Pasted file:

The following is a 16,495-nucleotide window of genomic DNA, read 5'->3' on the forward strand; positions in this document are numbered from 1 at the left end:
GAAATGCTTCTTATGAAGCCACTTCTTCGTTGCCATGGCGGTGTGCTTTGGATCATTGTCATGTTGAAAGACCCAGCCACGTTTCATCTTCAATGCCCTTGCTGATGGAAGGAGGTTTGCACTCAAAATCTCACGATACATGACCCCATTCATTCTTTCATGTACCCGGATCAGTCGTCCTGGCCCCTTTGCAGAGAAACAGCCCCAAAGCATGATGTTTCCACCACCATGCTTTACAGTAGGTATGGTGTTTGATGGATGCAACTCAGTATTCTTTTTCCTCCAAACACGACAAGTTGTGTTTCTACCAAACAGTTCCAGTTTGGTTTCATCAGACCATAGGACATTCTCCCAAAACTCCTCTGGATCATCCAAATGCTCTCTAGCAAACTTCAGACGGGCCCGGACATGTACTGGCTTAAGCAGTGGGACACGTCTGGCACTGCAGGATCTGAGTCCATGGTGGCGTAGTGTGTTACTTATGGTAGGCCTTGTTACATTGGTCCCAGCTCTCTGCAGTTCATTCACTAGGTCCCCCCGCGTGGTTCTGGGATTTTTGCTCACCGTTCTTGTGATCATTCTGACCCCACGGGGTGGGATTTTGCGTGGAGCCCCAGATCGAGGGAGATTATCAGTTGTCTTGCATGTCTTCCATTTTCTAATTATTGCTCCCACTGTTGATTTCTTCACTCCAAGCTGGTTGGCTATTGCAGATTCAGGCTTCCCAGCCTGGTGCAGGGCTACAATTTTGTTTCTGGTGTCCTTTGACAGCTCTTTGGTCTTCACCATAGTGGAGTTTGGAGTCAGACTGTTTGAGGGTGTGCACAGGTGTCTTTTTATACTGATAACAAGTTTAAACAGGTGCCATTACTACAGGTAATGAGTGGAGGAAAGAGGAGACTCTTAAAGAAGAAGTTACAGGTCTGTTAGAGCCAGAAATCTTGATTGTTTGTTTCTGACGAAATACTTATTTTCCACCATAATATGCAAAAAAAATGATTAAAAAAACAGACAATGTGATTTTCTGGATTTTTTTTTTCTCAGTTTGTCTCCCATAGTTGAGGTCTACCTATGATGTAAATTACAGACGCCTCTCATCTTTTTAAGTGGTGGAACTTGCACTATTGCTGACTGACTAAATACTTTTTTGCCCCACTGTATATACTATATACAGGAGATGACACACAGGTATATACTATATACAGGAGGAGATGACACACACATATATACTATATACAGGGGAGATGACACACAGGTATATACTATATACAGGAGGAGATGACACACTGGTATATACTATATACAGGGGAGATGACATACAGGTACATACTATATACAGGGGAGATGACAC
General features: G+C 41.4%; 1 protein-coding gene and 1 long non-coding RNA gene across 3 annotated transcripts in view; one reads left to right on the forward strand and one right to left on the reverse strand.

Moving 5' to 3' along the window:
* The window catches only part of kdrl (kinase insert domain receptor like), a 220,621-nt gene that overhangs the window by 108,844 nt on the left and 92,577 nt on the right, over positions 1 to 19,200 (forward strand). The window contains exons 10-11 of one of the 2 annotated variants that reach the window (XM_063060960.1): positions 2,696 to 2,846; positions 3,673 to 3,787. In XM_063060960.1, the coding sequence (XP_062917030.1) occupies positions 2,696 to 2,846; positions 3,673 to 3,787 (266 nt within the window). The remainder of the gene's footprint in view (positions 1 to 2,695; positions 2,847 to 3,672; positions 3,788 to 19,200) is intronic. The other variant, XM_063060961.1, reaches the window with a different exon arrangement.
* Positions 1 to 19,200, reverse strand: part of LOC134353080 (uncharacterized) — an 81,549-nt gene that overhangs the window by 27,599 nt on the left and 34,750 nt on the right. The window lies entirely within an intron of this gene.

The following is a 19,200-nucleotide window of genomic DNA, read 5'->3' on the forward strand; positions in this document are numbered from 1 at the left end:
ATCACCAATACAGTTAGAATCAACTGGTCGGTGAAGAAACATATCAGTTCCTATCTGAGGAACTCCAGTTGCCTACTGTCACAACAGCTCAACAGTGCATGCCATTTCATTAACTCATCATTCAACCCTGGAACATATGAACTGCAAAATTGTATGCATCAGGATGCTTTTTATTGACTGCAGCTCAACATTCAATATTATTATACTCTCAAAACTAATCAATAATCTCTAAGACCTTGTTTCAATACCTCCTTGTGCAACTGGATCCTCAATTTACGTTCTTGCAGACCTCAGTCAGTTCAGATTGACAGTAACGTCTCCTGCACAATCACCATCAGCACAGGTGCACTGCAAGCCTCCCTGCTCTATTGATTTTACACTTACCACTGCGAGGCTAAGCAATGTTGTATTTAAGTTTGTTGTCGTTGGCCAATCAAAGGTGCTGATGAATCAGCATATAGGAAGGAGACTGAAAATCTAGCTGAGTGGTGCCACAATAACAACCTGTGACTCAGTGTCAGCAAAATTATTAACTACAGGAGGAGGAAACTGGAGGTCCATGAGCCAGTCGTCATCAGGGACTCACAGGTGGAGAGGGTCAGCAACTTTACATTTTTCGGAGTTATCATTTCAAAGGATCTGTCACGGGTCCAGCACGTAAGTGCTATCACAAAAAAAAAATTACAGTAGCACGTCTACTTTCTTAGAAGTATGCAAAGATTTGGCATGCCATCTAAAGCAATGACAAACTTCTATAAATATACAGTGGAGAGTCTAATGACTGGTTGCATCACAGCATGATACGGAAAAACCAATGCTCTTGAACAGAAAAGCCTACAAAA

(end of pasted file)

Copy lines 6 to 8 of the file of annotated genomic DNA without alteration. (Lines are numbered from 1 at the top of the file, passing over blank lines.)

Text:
* Positions 1 to 19,200, reverse strand: part of LOC134353080 (uncharacterized) — an 81,549-nt gene that overhangs the window by 27,599 nt on the left and 34,750 nt on the right. The window lies entirely within an intron of this gene.

The following is a 19,200-nucleotide window of genomic DNA, read 5'->3' on the forward strand; positions in this document are numbered from 1 at the left end:
ATCACCAATACAGTTAGAATCAACTGGTCGGTGAAGAAACATATCAGTTCCTATCTGAGGAACTCCAGTTGCCTACTGTCACAACAGCTCAACAGTGCATGCCATTTCATTAACTCATCATTCAACCCTGGAACATATGAACTGCAAAATTGTATGCATCAGGATGCTTTTTATTGACTGCAGCTCAACATTCAATATTATTATACTCTCAAAACTAATCAATAATCTCTAAGACCTTGTTTCAATACCTCCTTGTGCAACTGGATCCTCAATTTACGTTCTTGCAGACCTCAGTCAGTTCAGATTGACAGTAACGTCTCCTGCACAATCACCATCAGCACAGGTGCACTGCAAGCCTCCCTGCTCTATTGATTTTACACTTACCACTGCGAGGCTAAGCAATGTTGTATTTAAGTTTGTTGTCGTTGGCCAATCAAAGGTGCTGATGAATCAGCATATAGGAAGGAGACTGAAAATCTAGCTGAGTGGTGCCACAATAACAACCTGTGACTCAGTGTCAGCAAAATTATTAACTACAGGAGGAGGAAACTGGAGGTCCATGAGCCAGTCGTCATCAGGGACTCACAGGTGGAGAGGGTCAGCAACTTTACATTTTTCGGAGTTATCATTTCAAAGGATCTGTCACGGGTCCAGCACGTAAGTGCTATCACAAAAAAAAAATTACAGTAGCACGTCTACTTTCTTAGAAGTATGCAAAGATTTGGCATGCCATCTAAAGCAATGACAAACTTCTATAAATATACAGTGGAGAGTCTAATGACTGGTTGCATCACAGCATGATACGGAAAAACCAATGCTCTTGAACAGAAAAGCCTACAAAA